Russia had originally planned to send a 387-person team, but that has steadily been reduced as federations removed those who had previously served doping bans and those implicated in World Anti-Doping Agency investigator Richard McLaren's report alleging a massive cover-up of failed drug tests.
Russia's largest losses are in track and field, with 67 of 68 athletes barred, while the situation remains unclear in some sports, notably weightlifting and boxing.
The sports chief of the Russian Olympic team in Rio says Russian athletes who arrived in Rio early are under scrutiny of WADA doping agents.
Igor Kazikov told state-owned television channel on Friday that every member of the team who had arrived by Thursday has already been tested for doping at least once.
"I can see that every morning doping agents come and take their samples," Kazikov said. He added, however, that he was not sure how that compares to how often athletes from other countries get tested.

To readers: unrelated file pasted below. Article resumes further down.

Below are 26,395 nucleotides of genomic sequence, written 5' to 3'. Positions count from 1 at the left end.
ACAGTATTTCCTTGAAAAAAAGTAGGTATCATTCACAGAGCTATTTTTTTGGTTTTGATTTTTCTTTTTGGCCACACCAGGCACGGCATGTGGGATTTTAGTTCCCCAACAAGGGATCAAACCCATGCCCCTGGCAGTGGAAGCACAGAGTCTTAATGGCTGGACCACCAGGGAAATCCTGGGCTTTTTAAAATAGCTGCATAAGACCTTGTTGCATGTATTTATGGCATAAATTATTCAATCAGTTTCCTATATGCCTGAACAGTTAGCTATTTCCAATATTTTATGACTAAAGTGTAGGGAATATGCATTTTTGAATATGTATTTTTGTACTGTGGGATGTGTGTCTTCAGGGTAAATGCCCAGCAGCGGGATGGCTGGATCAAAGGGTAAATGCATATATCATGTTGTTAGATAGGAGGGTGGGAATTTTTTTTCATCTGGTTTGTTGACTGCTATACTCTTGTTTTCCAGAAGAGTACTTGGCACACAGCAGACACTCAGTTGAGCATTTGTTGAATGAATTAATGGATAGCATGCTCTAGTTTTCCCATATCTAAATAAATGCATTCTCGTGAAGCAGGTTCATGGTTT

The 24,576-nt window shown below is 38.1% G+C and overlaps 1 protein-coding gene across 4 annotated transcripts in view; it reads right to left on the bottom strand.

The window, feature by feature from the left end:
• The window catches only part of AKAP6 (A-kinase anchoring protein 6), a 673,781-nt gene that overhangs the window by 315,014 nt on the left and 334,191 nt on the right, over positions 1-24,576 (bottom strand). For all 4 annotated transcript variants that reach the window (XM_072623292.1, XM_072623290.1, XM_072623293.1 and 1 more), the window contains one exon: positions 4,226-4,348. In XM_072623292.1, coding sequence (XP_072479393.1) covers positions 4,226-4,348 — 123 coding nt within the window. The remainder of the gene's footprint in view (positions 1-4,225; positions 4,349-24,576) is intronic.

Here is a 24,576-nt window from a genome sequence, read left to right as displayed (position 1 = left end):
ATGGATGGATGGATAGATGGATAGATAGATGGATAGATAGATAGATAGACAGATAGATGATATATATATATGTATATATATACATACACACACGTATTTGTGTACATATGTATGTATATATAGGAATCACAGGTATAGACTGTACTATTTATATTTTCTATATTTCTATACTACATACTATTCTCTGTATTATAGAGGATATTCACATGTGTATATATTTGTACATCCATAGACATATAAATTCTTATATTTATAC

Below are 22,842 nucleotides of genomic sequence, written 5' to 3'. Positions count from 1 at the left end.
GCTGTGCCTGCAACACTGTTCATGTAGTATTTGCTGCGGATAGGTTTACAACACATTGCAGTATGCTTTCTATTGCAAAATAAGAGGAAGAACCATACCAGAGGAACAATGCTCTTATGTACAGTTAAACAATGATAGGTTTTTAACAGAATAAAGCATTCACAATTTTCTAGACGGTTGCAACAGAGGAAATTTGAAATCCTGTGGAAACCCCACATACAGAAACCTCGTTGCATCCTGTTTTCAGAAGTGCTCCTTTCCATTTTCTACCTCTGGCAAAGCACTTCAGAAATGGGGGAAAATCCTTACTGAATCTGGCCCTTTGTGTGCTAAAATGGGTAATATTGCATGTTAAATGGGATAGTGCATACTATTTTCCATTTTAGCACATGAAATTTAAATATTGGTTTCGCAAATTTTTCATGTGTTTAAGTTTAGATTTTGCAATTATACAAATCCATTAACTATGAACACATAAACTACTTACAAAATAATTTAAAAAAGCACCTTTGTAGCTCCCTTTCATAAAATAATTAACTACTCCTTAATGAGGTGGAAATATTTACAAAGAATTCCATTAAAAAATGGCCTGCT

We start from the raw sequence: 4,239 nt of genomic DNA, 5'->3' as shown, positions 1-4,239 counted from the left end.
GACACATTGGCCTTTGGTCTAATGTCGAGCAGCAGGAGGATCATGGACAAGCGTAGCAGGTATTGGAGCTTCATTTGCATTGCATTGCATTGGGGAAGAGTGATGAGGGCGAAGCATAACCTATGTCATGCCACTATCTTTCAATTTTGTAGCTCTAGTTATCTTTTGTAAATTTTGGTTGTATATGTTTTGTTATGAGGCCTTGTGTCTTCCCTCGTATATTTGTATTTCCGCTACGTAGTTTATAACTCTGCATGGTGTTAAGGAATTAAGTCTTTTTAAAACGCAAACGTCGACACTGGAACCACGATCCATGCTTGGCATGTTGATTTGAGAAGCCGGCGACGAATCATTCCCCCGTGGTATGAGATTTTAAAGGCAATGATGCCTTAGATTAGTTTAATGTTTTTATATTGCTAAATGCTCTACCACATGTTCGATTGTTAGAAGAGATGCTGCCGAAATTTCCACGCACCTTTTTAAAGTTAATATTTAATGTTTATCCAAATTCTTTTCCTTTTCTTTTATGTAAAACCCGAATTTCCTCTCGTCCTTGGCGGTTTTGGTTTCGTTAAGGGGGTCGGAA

Russia says its taekwondo team has been approved to compete at the Rio Olympics against the backdrop of the country's doping scandal.
Under International Olympic Committee rules introduced last week following accusations of a vast state-sponsored doping cover-up, Russian athletes must be individually approved by international sports federations and rejected if they previously were banned for doping offenses or implicated in the alleged cover-up.
Anatoly Terekhov, head of the Russian Taekwondo Union, says all Russians entered for taekwondo in Rio have been approved by the World Taekwondo Federation, in comments to Russian agency R-Sport.
Terekhov says he received a letter from the WTF and that "we were told that all three of our athletes have officially been admitted to compete in the Olympic Games."